Express Entry immigrants, generally, outperformed immigrants who came through the previous application system, with nearly all finding employment in the first year after landing.
A recent report by Immigration, Refugee and Citizenship Canada (IRCC) looked at how Express Entry immigrants were faring in the Canadian labour market between 2015 and 2018. They compared results of the groups of people who applied through the electronic Express Entry system, and non-Express Entry immigrants who still used the old paper-based application system.
All respondents in the survey applied for immigration through either the Federal Skilled Worker Program (FSWP), Federal Skilled Trades Program (FSTP), Canadian Experience Class (CEC), or an enhanced Provincial Nominee Program (PNP).
IRCC reported that Express Entry immigrants saw “generally positive,” results in the three years following the launch of the electronic application management system in January, 2015. Though results show favourable outcomes in the short term, IRCC noted that Express Entry was designed to select immigrants who would be successful over the long term.
Express Entry immigrants tended to have stronger outcomes than non-Express Entry immigrants in the labour market. In the first year after immigration, 95 per cent of Express Entry immigrants were employed, compared to 87 per cent of non-Express Entry immigrants who were hired in the same timeframe. Of those Express Entry immigrants who got jobs in the year after they immigrated, about 83 per cent of were working in their field of expertise.
When breaking down immigrant employment by program, principal applicants who went through Express Entry were always more likely to be employed. The highest rates of employment went to FSWP and CEC immigrants who applied through the Express Entry system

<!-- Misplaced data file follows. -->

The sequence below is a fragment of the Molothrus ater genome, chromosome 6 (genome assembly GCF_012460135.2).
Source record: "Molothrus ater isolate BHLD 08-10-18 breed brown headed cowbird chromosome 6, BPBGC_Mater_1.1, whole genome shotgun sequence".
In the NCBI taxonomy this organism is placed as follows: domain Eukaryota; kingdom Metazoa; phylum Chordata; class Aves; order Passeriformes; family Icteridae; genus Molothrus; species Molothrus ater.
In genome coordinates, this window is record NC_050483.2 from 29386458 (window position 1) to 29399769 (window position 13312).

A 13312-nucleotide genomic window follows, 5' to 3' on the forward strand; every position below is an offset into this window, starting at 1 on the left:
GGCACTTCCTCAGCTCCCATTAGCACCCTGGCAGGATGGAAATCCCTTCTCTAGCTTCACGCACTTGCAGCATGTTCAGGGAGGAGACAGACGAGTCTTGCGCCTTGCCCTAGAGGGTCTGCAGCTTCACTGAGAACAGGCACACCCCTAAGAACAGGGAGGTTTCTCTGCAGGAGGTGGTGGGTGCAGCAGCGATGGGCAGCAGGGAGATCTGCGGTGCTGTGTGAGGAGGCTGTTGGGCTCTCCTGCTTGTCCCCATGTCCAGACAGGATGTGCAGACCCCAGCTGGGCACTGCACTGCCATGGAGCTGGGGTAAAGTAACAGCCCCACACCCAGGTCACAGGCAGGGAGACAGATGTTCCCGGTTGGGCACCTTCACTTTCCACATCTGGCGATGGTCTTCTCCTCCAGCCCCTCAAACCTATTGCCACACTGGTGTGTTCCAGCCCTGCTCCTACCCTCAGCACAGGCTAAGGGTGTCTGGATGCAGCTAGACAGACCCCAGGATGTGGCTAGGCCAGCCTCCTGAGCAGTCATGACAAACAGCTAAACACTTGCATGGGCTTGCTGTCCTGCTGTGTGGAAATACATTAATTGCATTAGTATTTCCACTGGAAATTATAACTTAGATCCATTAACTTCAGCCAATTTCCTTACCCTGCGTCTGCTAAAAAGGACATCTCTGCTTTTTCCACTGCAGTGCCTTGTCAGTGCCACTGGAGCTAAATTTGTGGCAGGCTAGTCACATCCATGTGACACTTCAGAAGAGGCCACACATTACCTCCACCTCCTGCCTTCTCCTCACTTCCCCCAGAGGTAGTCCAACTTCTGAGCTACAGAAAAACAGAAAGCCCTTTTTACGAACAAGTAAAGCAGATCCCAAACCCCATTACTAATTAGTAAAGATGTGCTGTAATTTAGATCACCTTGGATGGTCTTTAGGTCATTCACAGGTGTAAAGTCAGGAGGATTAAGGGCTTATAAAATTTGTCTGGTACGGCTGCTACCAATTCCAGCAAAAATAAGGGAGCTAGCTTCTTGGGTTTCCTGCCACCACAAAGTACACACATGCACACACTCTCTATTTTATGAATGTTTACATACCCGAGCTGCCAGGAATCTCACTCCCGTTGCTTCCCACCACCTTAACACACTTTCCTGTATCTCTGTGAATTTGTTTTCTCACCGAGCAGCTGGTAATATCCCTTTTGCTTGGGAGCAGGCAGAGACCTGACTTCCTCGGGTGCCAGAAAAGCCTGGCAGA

Express Entry immigrants were also most likely to be employed in higher skilled occupations than non-Express Entry immigrants.
One year after admission to Canada, Express Entry immigrants earned about 20 per cent more in annual salaries than non Express Entry immigrants. Express Entry immigrants also earned an average of $10,200 more per year than Canadian-born workers.
The only exceptions were seen when comparing CEC and FSTP immigrants. When IRCC looked at other variables, they found that the differences in earnings came from differences in intended occupation, age, gender, education, and others.
Non-Express Entry immigrants started in lower-skilled jobs, saw more advancement
Both Express Entry and non-Express Entry immigrants saw more career advancement in terms of employment income. Non-Express Entry immigrants were more likely to report career advancement, but also that their first jobs in Canada were lower-skilled.
More than one third of all respondents reported that, at the time they filled out the survey, they were no longer working in the same job that they first had in Canada. More non-Express Entry immigrants (41 per cent) reported that they had changed jobs, compared to Express Entry respondents (36 per cent).
Of those who changed jobs, a larger proportion of non-Express Entry immigrants (34 per cent) said they had changed jobs to a higher National Occupational Classification (NOC) skill level, compared to Express Entry immigrants (24 per cent). However, Express Entry immigrants were more likely to change jobs within the same NOC skill level.
Non-Express Entry respondents were more likely to start working in lower-skilled occupations with NOC C or D.
“As a result, non-EE respondents in lower skilled occupations would have more opportunities for upward mobility,” the report read.
Both Express Entry (83 per cent) and non-Express Entry (85 per cent) immigrants reported that their income increased between their first job and the job they had at the time of the survey.
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